Classes of Persons Federally Prohibited from Possessing a Firearm
Firearm ownership is embodied in the 2nd Amendment to the U.S. Constitution. However, individual states are empowered to enact their own laws regulating the possession and ownership of firearms and ammunition.
The rights to own or possess these items is not absolute. For example, when seeking to purchase a firearm in Rhode Island (and other states), most buyers must complete approval applications with state and federal authorities.
If either the state or federal government disapproves of the firearm purchase, the application will be denied and buyer precluded from acquiring the weapon. Because of the two-tier approval process, a purchaser of the firearm must be legally eligible under both state and federal law.
Title 18 of the United States Code, Section 922(g)
Title 18 of the United States Code, Section 922(g), makes it unlawful for certain classes of person to ship, transport, possess, or receive in interstate or foreign commerce any firearms or ammunition. The term ‘firearm’ is defined by federal law to include any weapon, the frame or receiver of any such weapon, a firearm muffler or silencer, or any destructive device.
Firearms include a weapon that will, is designed to or may readily be converted to expel a projectile by the action of an explosive. The focus of this article is to outline the classes of persons who cannot ship, transport, possess, or receive any firearms or ammunition under federal law.
Classes of persons prohibited to possess a firearm by federal law
There are nine classes of persons who are prohibited by federal law from possessing a firearm or ammunition.
The first class
The first class consists of individuals who have been convicted of a crime punishable by imprisonment for any term exceeding one year.
These are typically referred to as felony offenders, and under no circumstances may a convicted person own or possess a firearm or ammunition.
The second class
The second class are those who have fled from any state to avoid prosecution for a crime or to avoid giving testimony in any criminal proceeding.
These individuals have warrants for their arrest and are referred to as fugitives from justice.
The third class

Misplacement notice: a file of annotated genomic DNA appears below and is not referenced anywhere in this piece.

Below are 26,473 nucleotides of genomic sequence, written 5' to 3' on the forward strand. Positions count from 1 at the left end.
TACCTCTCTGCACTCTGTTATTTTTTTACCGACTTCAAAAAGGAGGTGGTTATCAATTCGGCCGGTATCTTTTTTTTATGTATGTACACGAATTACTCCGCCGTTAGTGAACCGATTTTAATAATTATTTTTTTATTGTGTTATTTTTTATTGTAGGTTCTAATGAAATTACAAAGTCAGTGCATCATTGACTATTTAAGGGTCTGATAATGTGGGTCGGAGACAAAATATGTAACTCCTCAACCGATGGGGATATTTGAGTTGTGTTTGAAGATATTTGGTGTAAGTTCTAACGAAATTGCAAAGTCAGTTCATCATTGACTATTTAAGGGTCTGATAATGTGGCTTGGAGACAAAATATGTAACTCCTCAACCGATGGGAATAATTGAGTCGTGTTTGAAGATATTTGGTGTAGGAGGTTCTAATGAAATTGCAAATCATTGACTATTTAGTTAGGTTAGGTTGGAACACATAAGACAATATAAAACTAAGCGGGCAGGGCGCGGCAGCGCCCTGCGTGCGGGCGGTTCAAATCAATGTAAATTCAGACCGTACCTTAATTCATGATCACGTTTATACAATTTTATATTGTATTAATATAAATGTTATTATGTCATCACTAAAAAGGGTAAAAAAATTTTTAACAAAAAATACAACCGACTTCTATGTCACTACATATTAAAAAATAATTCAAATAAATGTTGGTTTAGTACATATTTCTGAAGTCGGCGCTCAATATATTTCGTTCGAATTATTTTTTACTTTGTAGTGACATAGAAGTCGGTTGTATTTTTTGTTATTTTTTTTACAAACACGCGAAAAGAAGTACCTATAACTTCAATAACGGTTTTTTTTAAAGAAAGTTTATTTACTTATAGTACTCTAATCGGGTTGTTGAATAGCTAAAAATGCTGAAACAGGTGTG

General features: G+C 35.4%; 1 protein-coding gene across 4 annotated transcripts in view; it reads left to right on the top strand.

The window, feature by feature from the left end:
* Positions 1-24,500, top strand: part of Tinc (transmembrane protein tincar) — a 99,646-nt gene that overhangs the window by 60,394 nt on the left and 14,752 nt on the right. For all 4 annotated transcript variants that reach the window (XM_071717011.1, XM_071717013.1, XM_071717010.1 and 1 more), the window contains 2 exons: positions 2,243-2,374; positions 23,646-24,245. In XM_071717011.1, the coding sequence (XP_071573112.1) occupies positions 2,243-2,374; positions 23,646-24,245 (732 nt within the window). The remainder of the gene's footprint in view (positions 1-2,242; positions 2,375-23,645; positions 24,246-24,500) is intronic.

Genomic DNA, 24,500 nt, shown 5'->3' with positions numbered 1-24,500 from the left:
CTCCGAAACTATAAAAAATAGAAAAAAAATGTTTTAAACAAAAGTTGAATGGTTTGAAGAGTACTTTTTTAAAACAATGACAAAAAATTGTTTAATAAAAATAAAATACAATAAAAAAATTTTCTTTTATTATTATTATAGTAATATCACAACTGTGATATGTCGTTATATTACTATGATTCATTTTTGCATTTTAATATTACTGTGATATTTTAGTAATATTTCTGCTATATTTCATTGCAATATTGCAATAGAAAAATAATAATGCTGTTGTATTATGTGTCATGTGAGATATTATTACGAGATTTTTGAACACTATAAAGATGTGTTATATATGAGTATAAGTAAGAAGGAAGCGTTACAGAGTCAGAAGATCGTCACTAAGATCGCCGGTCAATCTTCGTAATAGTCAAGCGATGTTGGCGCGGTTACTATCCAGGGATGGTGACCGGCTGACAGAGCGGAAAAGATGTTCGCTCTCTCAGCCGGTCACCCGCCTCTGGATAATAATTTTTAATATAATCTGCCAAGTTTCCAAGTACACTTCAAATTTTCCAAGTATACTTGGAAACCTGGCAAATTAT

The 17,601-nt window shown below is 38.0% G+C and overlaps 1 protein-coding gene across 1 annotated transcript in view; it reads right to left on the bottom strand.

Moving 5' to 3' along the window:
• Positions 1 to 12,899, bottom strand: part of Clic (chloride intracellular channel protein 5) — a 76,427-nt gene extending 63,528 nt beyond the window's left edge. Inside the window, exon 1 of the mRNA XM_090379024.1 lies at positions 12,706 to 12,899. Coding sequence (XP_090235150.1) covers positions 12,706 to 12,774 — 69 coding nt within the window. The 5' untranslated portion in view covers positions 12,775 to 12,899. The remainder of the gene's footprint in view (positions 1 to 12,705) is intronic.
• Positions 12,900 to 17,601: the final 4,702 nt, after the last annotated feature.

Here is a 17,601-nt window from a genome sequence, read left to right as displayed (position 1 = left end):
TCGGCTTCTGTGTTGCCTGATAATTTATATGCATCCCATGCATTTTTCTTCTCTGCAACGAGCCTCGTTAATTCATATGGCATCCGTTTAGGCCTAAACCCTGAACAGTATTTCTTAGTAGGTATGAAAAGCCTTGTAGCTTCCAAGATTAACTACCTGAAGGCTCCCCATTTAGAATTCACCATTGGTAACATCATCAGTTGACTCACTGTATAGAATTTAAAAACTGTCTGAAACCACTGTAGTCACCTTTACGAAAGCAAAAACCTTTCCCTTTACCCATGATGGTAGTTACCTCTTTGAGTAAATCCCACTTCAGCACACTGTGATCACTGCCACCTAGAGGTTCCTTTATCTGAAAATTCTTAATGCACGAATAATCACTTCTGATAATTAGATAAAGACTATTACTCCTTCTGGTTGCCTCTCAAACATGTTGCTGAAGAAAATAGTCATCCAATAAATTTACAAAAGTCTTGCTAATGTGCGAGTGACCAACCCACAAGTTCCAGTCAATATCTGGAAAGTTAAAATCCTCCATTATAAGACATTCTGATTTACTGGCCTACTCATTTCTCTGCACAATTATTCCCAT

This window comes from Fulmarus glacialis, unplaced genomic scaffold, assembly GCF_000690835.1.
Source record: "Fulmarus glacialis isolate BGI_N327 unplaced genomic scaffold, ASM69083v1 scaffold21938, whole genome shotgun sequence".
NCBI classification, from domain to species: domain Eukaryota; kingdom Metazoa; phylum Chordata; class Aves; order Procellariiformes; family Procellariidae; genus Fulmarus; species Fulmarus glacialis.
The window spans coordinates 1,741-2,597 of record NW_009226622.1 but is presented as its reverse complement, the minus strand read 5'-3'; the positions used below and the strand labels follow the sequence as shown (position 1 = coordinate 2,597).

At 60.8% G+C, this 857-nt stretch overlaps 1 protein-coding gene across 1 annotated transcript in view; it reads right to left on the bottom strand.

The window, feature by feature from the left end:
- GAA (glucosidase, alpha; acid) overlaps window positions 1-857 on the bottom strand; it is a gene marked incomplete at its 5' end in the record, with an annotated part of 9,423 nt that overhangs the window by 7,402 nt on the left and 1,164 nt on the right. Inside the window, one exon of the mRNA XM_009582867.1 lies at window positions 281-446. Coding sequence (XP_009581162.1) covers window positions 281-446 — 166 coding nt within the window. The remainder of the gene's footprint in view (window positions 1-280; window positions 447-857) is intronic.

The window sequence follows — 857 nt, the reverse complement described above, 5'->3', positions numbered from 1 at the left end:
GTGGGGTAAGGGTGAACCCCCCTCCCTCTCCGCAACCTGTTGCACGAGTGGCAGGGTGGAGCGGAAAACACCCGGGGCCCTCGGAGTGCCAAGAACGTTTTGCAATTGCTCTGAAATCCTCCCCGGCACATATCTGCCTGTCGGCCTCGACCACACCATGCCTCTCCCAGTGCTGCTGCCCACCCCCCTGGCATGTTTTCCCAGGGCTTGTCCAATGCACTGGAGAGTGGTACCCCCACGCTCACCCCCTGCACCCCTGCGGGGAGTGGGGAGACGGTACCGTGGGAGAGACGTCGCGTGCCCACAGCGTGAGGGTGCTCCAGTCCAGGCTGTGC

The third class are unlawful users of or those addicted to any controlled substances.
This broad category applied to marijuana, even sanctioned for use under state law.
The fourth class
The fourth class are individuals who have been pronounced through a formal judgment as a mental defective or previously committed to a mental institution.
The fifth class
The fifth class prohibits any person that is deemed not to be a citizen of the United States.
The sixth class
The sixth class encompasses persons who has been discharged under dishonorable conditions from any branch of the Armed Forces.
The seventh class
The seventh class consists of United States Citizens who have renounced their citizenship.
The eighth class
The eighth class of persons prohibited are those individuals who are subject to any form of a domestic restraining order.
The ninth class
The ninth and last class of individuals are those who have been convicted in any court of a misdemeanor crime for domestic violence.
Consequences of violating federal law
Possessing a firearm or ammunition in violation of federal law can have grave consequences. Those convicted in federal court will acquire a federal conviction. As for punishment, convicted offenders face up to 15 years in prison, followed by a term of supervised release, and a maximum allowable fine of $250,000.
Contacting a defense attorney familiar with federal gun crimes
If you have questions or concerns about classes of persons prohibited from possessing a firearm or ammunition or if you have been charged by federal authorities with violating 18 U.S.C. § 922 (g), contact Federal Firearms Defense Lawyer John L. Calcagni, III for a free consultation at (401) 351-5100.